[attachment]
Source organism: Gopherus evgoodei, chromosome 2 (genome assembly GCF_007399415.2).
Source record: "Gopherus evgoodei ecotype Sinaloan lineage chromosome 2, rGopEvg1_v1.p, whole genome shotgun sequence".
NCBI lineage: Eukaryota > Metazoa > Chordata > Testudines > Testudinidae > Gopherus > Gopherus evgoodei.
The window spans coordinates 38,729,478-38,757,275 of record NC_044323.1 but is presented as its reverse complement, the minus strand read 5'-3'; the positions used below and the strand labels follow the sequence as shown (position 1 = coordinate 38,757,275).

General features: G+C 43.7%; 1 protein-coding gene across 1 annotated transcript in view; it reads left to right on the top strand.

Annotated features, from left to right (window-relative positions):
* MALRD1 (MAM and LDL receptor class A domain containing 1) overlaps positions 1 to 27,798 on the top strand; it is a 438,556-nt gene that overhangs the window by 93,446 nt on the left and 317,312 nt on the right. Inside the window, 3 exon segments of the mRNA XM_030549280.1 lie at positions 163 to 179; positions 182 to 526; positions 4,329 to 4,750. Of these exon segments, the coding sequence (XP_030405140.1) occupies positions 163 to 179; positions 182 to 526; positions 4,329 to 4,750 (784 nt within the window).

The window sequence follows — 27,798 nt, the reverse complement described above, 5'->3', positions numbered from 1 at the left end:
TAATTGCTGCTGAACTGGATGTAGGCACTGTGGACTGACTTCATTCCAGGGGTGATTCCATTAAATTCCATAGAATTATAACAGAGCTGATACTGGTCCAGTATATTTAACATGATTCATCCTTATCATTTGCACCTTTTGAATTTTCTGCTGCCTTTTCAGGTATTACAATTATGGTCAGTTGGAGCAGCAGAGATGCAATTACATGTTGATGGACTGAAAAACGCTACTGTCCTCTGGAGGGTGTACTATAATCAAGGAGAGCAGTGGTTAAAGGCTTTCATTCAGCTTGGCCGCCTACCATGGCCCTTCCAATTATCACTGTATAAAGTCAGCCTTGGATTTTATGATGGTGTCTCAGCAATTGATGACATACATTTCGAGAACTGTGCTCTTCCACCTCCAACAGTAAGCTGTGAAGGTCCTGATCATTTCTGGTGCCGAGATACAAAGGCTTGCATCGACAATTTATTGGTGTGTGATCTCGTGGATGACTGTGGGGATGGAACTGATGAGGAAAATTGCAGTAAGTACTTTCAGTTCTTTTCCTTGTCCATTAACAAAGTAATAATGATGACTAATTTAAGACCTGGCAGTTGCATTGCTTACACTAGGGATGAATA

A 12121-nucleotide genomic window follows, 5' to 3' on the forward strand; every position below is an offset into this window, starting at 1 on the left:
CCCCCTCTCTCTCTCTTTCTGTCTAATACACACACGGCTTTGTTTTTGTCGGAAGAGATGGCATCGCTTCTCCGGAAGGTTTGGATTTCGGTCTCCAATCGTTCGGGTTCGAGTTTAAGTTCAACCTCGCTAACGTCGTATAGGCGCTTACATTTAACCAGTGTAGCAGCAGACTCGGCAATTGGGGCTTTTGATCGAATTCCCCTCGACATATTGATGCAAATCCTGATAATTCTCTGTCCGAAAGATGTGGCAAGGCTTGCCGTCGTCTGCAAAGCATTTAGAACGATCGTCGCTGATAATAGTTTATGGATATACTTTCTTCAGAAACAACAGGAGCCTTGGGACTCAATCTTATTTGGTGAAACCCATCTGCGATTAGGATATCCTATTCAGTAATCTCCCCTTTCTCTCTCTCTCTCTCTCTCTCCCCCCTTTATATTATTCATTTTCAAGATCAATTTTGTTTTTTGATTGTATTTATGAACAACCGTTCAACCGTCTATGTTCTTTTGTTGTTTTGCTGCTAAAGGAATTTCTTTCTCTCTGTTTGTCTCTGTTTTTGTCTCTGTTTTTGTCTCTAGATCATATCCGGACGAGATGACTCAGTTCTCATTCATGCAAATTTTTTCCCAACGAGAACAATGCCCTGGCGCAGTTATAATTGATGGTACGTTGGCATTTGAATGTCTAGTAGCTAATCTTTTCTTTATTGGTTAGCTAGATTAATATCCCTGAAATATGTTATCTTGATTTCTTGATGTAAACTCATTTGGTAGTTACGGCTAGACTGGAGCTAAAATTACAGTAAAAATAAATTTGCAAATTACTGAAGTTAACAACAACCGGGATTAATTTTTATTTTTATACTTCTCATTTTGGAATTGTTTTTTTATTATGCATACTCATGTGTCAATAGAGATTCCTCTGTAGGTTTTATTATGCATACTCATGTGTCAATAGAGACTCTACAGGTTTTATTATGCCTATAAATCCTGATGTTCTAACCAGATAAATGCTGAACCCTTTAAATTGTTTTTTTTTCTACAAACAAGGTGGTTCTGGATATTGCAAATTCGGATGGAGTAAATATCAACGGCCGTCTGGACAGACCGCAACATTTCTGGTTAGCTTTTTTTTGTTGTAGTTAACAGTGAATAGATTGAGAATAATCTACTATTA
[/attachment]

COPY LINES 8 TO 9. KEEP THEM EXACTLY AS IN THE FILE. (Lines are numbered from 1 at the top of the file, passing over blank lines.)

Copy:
The window sequence follows — 27,798 nt, the reverse complement described above, 5'->3', positions numbered from 1 at the left end:
TAATTGCTGCTGAACTGGATGTAGGCACTGTGGACTGACTTCATTCCAGGGGTGATTCCATTAAATTCCATAGAATTATAACAGAGCTGATACTGGTCCAGTATATTTAACATGATTCATCCTTATCATTTGCACCTTTTGAATTTTCTGCTGCCTTTTCAGGTATTACAATTATGGTCAGTTGGAGCAGCAGAGATGCAATTACATGTTGATGGACTGAAAAACGCTACTGTCCTCTGGAGGGTGTACTATAATCAAGGAGAGCAGTGGTTAAAGGCTTTCATTCAGCTTGGCCGCCTACCATGGCCCTTCCAATTATCACTGTATAAAGTCAGCCTTGGATTTTATGATGGTGTCTCAGCAATTGATGACATACATTTCGAGAACTGTGCTCTTCCACCTCCAACAGTAAGCTGTGAAGGTCCTGATCATTTCTGGTGCCGAGATACAAAGGCTTGCATCGACAATTTATTGGTGTGTGATCTCGTGGATGACTGTGGGGATGGAACTGATGAGGAAAATTGCAGTAAGTACTTTCAGTTCTTTTCCTTGTCCATTAACAAAGTAATAATGATGACTAATTTAAGACCTGGCAGTTGCATTGCTTACACTAGGGATGAATA